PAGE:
Pet peeve of the week: I attend webinars for professional organizations, vendors, and educational companies. There is nothing worse than hustling around to make it to a call on time and to find an idle “welcome” screen that says, “We’ll start in 5 minutes to allow everyone time to join.” That does a disservice to those people who worked hard to be there on time. We should honor the people who are doing the right thing. Those who arrive late can wait until the recording or transcript is distributed and can catch up on their own time.

Severe weather seems increasingly common these days, and on Wednesday a tornado struck a Pfizer pharmaceutical facility in Nash County, North Carolina with reports of “50,000 pallets of medicine that are strewn across the facility.” According to the Pfizer website, the facility is one of the largest in the world for manufacturing sterile injectables, with nearly 25% of all such medications used in US hospitals being manufactured at the site. I’m sure we’ll all be on the lookout for what are likely to be shortages of anesthesia, pain management, and anti-infective medications in the coming months.

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Over the weekend, I had the chance to help teach the Radio Merit Badge at a local scout camp. It’s always good to see young people showing interest in activities where they are not traditionally represented. Watching them learn that radio is the force behind a lot of the technologies they use every day was rewarding. My co-instructors included a computer science expert, an electrical engineer, and an enterprise software architect.

They had lots of questions about what exactly a physician does in the technology space. It was great helping them understand what happens behind the scenes when they seek healthcare. Our students were engaged, and although they were initially nervous about using the radio, they quickly became confident in their skills. It’s always good to help people learn new things and maybe have the chance to inspire them in a career.

What do you do in your spare time that brings you joy or makes you hopeful for the future? Leave a comment or email me.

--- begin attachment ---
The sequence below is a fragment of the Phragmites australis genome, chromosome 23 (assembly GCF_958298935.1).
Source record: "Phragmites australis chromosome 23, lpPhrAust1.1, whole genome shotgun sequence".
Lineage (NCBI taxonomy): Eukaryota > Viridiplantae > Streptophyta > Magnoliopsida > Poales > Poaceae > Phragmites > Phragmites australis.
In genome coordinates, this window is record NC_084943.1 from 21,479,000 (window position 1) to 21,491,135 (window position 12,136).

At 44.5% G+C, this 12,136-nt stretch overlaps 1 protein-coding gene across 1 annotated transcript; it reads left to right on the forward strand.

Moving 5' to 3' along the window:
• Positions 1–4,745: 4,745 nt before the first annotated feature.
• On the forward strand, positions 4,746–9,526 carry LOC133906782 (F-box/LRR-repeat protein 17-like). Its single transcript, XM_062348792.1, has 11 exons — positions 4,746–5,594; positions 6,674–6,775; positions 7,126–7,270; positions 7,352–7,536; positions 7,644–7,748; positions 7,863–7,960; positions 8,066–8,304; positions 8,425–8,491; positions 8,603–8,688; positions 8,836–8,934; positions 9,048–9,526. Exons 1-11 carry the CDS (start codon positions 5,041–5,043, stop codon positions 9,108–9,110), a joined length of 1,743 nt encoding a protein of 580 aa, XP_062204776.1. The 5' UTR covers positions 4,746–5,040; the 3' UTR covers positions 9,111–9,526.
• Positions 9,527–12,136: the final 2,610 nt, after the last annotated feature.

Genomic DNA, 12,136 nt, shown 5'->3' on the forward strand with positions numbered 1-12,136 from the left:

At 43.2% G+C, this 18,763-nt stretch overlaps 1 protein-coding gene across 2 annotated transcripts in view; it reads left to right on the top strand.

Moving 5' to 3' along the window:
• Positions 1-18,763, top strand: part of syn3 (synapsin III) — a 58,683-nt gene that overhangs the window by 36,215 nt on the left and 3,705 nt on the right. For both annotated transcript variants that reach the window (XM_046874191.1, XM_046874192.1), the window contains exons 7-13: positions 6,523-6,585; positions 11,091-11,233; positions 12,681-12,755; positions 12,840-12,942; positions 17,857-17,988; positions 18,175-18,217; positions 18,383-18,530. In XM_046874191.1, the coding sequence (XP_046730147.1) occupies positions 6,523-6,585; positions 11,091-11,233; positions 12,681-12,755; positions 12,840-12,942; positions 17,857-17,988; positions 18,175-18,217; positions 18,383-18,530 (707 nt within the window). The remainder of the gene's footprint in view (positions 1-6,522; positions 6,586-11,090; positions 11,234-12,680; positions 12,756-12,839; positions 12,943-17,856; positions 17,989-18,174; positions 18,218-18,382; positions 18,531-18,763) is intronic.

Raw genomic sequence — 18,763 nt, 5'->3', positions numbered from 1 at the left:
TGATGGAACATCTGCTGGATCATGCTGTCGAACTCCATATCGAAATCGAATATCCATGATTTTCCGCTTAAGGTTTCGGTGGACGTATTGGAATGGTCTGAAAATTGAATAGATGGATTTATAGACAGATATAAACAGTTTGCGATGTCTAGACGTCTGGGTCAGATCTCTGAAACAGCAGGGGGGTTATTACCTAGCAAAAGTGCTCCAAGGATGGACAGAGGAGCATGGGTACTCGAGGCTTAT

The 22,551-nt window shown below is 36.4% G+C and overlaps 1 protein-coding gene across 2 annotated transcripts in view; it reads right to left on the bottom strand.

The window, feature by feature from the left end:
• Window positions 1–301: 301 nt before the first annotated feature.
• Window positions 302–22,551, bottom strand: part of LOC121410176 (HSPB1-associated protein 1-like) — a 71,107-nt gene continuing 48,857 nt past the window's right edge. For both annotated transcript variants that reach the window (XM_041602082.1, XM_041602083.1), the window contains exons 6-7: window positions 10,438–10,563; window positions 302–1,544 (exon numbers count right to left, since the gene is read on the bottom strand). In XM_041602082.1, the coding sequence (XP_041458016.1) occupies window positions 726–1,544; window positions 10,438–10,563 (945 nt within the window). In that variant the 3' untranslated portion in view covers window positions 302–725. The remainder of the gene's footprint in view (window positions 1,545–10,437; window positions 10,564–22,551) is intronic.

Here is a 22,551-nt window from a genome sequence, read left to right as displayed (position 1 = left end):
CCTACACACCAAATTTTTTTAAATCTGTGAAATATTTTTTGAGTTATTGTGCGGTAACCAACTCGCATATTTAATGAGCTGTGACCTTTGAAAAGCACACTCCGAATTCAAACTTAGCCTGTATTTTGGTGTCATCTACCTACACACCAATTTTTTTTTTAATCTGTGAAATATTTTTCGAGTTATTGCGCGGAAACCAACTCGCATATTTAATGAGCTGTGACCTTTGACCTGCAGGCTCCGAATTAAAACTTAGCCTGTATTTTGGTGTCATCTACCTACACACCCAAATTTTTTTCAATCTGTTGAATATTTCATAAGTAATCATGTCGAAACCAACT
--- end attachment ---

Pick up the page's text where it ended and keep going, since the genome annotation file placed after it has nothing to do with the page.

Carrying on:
Email Dr. Jayne.

Morning Headlines 7/20/23

July 19, 2023 Headlines No Comments

TPG to Acquire Leading Specialty Healthcare IT Platform Nextech

Confirming speculation from several weeks ago, TPG acquires ambulatory healthcare IT vendor Nextech from Thomas H. Lee Partners for $1.4 billion.

GenHealth.AI Accelerates into Healthcare AI Market with New Funding, Advisor Appointments and Use Cases Across Healthcare

Financial and care management-focused generative AI startup GenHealth.AI raises $13 million.

Teladoc Health Expands Collaboration in AI with Microsoft to Address Healthcare Workforce Crisis

Teladoc Health will use Microsoft’s AI services and its Nuance DAX ambient documentation product into its virtual care platform, expecting to automate the creation of clinical documentation during virtual exams.

Healthcare AI News 7/19/23

News

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Meta and Microsoft release Llama 2, a fully open competitor to ChatGPT 3.5 that is free for research and commercial use. Unlike ChatGPT, users can add their own data to Llama 2.

Elon Musk forms XAI, an AI company that he says will seek to “understand reality” and will work with Twitter, Tesla, and other Musk-owned companies.

Teladoc Health will use Microsoft’s AI services and its Nuance DAX ambient documentation product into its virtual care platform, expecting to automate the creation of clinical documentation during virtual exams. The company’s medical group will use Nuance DAX Express for the visits it provides directly.

Engineering consortium MLCommons develops MedPerf, an open benchmarking platform that evaluates the performance of AI models on real-world medical data while preserving patient privacy.


Business

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Causaly, which created an AI platform for drug development, raises $60 million in a Series B funding round.

Nividia invests $50 million in AI drug discovery vendor Recursion Pharmaceuticals, which will train AI models on Nvidia’s cloud platform. RXRX shares jumped 80% on the news, valuing the 10-year-old company at $2.6 billion.


Research

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A Google paper proposes supporting medical imaging predictive AI in a “know when they don’t know” manner, where the extra AI layer can decide via a confidence score whether it should defer to a clinician. The use of such a system reduced false positives by 25% while still identifying all true positives.